the reason may have more to do with the conditioning outlined
by Chodorow than with morality, the conceptual framework
adopted by many memoirists. This ability has origins, if Chodorow is right, in the oppressive situation of compulsory primary parenting by women. The purpose of this analysis is not
to promote the further exploitation by women as compulsory
mothers, although at first glance this oppression seems to have
survival benefits in extreme situations. It makes more sense to
argue that Holocaust literature makes a strong case for men to
be active fathers, not only because it would free women to be
more autonomous, but also because primary parenting by men
would most likely enable males to develop the same capacity
for friendship and empathy that women now have in greater
numbers. Not only because of the next Holocaust and women's
liberation, but because of the intense value now attached to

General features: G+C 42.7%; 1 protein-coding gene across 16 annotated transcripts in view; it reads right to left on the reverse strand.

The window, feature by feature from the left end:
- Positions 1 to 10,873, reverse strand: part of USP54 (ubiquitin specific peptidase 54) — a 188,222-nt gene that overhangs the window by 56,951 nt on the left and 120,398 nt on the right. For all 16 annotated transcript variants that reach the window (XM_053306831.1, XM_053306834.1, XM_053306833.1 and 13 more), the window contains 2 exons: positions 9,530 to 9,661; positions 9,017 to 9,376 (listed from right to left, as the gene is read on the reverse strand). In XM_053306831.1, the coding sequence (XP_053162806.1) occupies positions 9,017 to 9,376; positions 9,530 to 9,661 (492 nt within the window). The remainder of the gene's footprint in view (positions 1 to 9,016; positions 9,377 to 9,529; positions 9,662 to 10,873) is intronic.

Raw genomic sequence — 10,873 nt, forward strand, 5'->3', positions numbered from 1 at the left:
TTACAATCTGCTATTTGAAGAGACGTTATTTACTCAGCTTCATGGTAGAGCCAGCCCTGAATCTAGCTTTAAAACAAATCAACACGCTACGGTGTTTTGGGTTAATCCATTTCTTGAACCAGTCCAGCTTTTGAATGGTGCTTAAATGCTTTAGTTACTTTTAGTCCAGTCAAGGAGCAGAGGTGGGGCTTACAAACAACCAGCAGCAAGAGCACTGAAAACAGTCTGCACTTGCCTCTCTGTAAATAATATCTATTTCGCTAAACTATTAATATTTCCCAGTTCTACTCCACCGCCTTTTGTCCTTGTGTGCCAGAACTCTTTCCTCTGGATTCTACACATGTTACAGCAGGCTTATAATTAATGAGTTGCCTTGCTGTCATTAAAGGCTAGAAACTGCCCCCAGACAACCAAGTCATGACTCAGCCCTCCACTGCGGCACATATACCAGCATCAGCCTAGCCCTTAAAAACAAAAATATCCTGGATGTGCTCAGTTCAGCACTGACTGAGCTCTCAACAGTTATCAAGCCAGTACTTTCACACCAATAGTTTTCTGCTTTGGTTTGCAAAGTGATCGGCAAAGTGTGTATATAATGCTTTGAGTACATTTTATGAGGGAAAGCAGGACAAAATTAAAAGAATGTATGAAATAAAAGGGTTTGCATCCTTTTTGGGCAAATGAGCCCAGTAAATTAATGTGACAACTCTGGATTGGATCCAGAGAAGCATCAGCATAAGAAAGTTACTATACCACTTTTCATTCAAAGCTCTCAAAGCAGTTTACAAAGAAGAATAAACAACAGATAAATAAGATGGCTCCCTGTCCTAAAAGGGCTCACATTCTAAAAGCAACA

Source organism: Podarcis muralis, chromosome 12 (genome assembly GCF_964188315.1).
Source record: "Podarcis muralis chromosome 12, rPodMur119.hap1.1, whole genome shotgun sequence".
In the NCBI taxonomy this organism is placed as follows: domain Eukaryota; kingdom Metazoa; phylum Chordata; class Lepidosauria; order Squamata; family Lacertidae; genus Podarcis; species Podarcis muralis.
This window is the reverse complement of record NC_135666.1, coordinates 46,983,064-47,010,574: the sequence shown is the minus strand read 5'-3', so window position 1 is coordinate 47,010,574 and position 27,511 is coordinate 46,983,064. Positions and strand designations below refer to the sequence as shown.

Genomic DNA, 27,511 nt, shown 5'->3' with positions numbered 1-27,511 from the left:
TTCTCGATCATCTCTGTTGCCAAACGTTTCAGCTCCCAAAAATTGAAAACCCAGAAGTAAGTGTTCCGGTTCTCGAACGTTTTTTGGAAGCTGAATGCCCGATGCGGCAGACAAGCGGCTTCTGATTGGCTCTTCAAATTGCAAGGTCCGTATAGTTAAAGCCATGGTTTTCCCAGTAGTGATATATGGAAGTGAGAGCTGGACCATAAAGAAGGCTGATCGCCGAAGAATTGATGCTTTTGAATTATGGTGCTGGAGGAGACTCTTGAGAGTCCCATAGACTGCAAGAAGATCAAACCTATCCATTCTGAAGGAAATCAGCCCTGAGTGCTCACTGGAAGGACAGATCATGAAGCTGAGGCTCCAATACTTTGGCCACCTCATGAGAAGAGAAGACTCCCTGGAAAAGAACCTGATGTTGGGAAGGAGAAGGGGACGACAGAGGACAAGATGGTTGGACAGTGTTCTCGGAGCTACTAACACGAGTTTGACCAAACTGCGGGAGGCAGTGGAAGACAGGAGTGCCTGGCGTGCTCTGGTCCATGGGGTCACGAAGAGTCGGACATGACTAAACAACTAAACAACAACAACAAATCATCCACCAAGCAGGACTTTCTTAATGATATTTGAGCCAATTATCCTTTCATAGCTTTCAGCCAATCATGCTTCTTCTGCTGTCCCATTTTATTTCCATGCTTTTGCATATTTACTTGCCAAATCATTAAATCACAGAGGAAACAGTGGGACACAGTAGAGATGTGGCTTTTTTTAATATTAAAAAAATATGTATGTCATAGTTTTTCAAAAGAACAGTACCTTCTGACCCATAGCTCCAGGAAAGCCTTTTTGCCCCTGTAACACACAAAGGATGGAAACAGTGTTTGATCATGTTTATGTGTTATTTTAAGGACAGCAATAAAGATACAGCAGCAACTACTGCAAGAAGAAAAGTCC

world peace, the way in which human beings relate to each
other has become critical. If the greater relational capacities of
women could be shared by men, the world would never be the
Terrence Des Pres, The Survivor ( New York: Oxford University
Press, 1976), p. 38.
Estelle C. Jelinek, "Women's Autobiography and the Male Tradition," in Women's Autobiography: Essays in Criticism, ed.
Jelinek ( Bloomington: Indiana University Press, 1980), p. 10.
Marcus Billson and
Sidonie Smith, "Lillian Hellman and the Strategy of 'Other,'" in
Jelinek, Women's Autobiography, p. 163.
Alexander Donat, The Holocaust Kingdom ( New York: Holt, Rinehart, and Winston, 1965), p. 237.
Germaine Tillion, Ravensbrück ( Garden City, N.Y.: Doubleday, 1975), p. 230.
Hermann Langbein, Menschen in Auschwitz ( Vienna: Europa Verlags-AG, 1972), p. 37; quoted from Benedikt Kautsky, Teufel und Verdammte: Erfahrungen und Erkenntnisse aus sieben Jahren in deutschen
Konzentrationslagern ( Vienna: Wiener Volksbuchhandlung, 1961). (My
Izaak Goldberg, M.D., The Miracles Versus Tyranny ( New York: Philosophical Library, 1978).
Questia, a part of Gale, Cengage Learning. www.questia.com
Book title: Gender and Destiny:Women Writers and the Holocaust.
Contributors: Marlene E. Heinemann - Author.
Publisher: Greenwood Press.
Place of publication: New York.
Publication year: 1986.
Page number: 113.
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